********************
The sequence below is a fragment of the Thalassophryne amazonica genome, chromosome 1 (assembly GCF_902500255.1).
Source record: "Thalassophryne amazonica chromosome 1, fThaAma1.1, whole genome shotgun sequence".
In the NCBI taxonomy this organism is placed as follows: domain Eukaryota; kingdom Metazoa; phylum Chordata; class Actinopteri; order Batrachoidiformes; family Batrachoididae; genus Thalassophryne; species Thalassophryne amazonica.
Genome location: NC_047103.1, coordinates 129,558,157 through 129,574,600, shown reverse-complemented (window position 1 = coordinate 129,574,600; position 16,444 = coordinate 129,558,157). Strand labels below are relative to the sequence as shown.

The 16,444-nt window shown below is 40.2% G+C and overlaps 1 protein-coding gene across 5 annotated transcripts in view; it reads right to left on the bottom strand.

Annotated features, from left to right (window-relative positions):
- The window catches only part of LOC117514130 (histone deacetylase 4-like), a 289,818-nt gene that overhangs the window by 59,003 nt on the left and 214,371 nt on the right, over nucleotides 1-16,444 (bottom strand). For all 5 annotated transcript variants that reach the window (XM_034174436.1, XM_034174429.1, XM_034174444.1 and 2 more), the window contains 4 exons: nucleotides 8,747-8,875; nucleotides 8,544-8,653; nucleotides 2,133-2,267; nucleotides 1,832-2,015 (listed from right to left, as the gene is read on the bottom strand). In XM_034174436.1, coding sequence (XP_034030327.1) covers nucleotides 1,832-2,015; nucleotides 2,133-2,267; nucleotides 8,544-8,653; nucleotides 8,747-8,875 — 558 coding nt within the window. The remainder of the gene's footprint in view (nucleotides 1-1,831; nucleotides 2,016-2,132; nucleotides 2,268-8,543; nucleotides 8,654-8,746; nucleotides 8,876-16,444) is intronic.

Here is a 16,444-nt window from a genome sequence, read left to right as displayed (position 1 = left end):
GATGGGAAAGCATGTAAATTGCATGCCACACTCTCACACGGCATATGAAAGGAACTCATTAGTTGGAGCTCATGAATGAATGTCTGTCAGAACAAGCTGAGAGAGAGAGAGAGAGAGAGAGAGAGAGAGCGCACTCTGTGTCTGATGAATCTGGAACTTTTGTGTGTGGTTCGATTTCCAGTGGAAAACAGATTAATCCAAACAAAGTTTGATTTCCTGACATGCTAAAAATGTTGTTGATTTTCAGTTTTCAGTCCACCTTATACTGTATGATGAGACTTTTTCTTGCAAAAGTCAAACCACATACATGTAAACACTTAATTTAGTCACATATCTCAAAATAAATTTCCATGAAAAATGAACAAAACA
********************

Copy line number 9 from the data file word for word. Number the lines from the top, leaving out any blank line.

GATGGGAAAGCATGTAAATTGCATGCCACACTCTCACACGGCATATGAAAGGAACTCATTAGTTGGAGCTCATGAATGAATGTCTGTCAGAACAAGCTGAGAGAGAGAGAGAGAGAGAGAGAGAGAGAGCGCACTCTGTGTCTGATGAATCTGGAACTTTTGTGTGTGGTTCGATTTCCAGTGGAAAACAGATTAATCCAAACAAAGTTTGATTTCCTGACATGCTAAAAATGTTGTTGATTTTCAGTTTTCAGTCCACCTTATACTGTATGATGAGACTTTTTCTTGCAAAAGTCAAACCACATACATGTAAACACTTAATTTAGTCACATATCTCAAAATAAATTTCCATGAAAAATGAACAAAACA